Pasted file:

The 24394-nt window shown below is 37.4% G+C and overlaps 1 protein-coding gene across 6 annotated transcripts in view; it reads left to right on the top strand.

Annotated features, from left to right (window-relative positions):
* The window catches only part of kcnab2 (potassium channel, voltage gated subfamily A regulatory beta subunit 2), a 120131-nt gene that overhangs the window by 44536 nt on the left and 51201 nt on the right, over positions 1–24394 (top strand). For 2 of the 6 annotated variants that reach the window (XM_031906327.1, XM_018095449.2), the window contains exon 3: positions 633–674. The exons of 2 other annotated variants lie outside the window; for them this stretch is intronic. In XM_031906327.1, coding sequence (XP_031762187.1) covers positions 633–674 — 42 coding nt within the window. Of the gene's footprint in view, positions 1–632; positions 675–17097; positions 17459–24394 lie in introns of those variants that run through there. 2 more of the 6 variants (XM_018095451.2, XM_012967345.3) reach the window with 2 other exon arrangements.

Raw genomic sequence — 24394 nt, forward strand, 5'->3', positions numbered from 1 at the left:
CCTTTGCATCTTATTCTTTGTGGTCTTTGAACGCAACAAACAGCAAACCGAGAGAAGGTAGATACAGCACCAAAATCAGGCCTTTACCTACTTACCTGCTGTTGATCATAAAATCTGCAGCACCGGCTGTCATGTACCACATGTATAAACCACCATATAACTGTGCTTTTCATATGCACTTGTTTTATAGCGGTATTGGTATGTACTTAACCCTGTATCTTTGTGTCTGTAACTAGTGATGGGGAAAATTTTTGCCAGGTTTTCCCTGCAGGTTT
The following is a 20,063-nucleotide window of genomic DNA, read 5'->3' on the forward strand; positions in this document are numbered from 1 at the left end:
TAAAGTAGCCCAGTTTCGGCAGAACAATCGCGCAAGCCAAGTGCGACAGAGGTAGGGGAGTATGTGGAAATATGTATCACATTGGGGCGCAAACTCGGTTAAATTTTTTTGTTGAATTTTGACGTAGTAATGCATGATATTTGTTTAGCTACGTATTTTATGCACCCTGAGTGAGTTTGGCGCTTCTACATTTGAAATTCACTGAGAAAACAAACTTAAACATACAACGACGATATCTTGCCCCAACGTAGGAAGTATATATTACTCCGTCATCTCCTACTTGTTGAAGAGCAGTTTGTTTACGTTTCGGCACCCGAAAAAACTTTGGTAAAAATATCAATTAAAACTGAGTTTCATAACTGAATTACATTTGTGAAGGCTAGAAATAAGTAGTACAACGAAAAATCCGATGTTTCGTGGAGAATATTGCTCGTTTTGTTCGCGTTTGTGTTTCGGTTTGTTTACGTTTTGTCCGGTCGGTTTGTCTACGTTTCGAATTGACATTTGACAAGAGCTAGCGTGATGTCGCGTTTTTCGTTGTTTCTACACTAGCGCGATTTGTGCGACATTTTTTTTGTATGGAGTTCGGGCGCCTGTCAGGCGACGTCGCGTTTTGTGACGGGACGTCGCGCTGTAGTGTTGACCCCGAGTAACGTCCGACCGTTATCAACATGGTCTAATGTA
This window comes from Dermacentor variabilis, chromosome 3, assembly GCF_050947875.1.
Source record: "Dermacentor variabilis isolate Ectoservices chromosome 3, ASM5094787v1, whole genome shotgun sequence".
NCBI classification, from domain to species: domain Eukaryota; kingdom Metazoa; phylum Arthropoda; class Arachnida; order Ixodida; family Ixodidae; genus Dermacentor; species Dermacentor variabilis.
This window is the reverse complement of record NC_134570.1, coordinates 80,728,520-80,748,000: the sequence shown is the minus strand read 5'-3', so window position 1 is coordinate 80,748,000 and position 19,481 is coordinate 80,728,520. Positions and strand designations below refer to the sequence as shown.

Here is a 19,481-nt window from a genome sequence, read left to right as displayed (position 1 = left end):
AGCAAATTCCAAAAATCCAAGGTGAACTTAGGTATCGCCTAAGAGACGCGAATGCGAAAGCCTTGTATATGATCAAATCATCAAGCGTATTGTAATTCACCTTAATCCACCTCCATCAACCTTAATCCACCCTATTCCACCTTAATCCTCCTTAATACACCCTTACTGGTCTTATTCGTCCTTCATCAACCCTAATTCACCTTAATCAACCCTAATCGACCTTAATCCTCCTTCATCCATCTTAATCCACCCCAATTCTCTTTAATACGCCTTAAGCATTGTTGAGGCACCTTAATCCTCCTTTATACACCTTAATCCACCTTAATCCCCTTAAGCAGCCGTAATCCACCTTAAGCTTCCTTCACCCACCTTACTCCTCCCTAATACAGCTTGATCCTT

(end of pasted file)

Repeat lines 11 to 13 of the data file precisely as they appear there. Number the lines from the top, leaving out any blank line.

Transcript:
This window is the reverse complement of record NC_134570.1, coordinates 80,728,520-80,748,000: the sequence shown is the minus strand read 5'-3', so window position 1 is coordinate 80,748,000 and position 19,481 is coordinate 80,728,520. Positions and strand designations below refer to the sequence as shown.

Here is a 19,481-nt window from a genome sequence, read left to right as displayed (position 1 = left end):
AGCAAATTCCAAAAATCCAAGGTGAACTTAGGTATCGCCTAAGAGACGCGAATGCGAAAGCCTTGTATATGATCAAATCATCAAGCGTATTGTAATTCACCTTAATCCACCTCCATCAACCTTAATCCACCCTATTCCACCTTAATCCTCCTTAATACACCCTTACTGGTCTTATTCGTCCTTCATCAACCCTAATTCACCTTAATCAACCCTAATCGACCTTAATCCTCCTTCATCCATCTTAATCCACCCCAATTCTCTTTAATACGCCTTAAGCATTGTTGAGGCACCTTAATCCTCCTTTATACACCTTAATCCACCTTAATCCCCTTAAGCAGCCGTAATCCACCTTAAGCTTCCTTCACCCACCTTACTCCTCCCTAATACAGCTTGATCCTT